Participants also alluded to reports of frequent delays in the supply of RDTs by the marketers/distributors. During the project, RDTs were distributed from central locations within the project states and at specified time intervals, which sometimes resulted in erratic RDT supply to outlets farther away from the central supply points. Distributors were encouraged to decentralize by establishing “hubs” at lower levels that are closer to the service outlets, for instance at every local government area (LGA) headquarters.

Non-adherence to SOPs

The participants that were service providers in the concluded project admitted that training and materials were given to them on guidelines/standard operating procedures (SOPs) on use of RDTs. However, they reported that “many” providers did not adhere to the instructions that antimalarial drugs should be offered only when the tests are positive. This was perceived as an ‘operational’ issue although the corresponding actions that were suggested centered on providing closer supervision and re-training of service providers.

“We use RDTs in my facility but even if the result is negative clinicians still prescribe anti-malarial drugs”. (Health worker, State hospital)

Drying-up of buffer solution

To contextualize this finding, it must be mentioned that the concluded project deployed a customized single-use devise/buffer kit in preference to the multi-use test kits where buffer is supplied in a larger volume vial [18]. Some providers shared their experiences of shortages in the quantity of the buffer fluid in the test kit. They mentioned that the cause of the shortage was unclear to them, but speculated that it was from the point of manufacture or drying up of the liquid during storage. They noted that in some instances providers resorted to the use of other buffer alternatives rather than discarding the test kits, which may have rendered some results invalid.

“If I carry out test with [named brand]… I find that the buffer is not sufficient”. (PPMV)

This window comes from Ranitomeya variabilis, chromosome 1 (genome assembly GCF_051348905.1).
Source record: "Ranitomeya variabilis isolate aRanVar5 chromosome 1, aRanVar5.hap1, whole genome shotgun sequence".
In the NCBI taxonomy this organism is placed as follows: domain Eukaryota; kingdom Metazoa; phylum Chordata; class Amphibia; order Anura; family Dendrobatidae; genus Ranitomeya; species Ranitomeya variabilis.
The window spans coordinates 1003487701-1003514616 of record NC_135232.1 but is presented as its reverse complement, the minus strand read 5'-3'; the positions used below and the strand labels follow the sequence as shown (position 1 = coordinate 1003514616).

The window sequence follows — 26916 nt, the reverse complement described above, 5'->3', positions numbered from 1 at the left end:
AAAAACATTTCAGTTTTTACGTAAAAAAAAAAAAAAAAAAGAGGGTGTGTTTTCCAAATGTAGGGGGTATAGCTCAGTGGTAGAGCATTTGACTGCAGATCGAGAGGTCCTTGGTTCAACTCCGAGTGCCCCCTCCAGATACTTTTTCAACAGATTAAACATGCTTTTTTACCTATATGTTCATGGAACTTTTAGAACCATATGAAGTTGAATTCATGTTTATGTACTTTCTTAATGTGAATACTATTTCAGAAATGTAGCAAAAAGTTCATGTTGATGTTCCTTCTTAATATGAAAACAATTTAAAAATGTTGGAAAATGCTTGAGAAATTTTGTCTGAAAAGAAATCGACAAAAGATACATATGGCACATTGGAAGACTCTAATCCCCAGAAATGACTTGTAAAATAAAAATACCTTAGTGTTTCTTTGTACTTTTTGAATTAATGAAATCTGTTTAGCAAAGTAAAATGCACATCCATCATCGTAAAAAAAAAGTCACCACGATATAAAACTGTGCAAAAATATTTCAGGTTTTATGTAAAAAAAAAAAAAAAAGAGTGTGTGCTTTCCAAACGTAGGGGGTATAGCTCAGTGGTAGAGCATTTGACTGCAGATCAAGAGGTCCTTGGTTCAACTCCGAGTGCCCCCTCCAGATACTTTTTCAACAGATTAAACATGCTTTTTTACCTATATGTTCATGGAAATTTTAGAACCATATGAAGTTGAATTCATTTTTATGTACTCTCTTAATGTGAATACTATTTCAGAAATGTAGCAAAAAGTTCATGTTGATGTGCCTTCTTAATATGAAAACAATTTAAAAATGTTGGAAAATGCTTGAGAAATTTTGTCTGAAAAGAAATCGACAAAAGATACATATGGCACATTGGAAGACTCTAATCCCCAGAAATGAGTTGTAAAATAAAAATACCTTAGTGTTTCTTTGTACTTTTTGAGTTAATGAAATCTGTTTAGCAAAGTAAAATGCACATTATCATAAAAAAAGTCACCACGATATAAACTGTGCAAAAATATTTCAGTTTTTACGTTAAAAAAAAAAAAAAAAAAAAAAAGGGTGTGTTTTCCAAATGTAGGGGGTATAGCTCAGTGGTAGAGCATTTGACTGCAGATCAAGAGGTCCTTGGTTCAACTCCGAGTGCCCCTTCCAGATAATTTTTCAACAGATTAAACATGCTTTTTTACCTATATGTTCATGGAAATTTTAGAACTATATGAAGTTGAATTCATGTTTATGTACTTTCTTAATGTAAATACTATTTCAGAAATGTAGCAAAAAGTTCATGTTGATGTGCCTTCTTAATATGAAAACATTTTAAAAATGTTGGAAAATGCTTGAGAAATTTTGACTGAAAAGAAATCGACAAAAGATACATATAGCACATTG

They recommended that manufacturers and distributors should conduct proper inspection of products, and rectify the faults before supply and distribution to the service providers. However, during the discussions, there was a quick update on the WHO guidance that visual aids and training on their use should accompany the supply of such special kits [17], thus the participants recommended that action for the future.

Preference by clients

Although a significant number of clients accepted RDT testing, providers reported that there were varying reactions to negative results by their clients; some did not accept a negative RDT test result and insisted on purchasing artemisinin-based combination therapy (ACT) medicines. This particular issue prompted more discussions that related to provider-behaviour in terms of adherence to and trust in RDT results, which were categorized under other themes. The specific recommended action was that providers should spend more time in counseling clients.

Supervision, reporting and quality assurance

Data reporting systems

Comparison was made between the initial and more traditional use of a paper-based data collection and monitoring system that was used during the concluded project, and a later migration to an electronic mobile devise-based system to monitor RDT and ACT use. The participants surmised that the paper-based system was tedious and limited their effectiveness in service provision; while the electronic system was also beset with network connectivity problems and software errors. The consensus on the way forward was to strengthen the system and conduct more training for providers to use the tools more efficiently.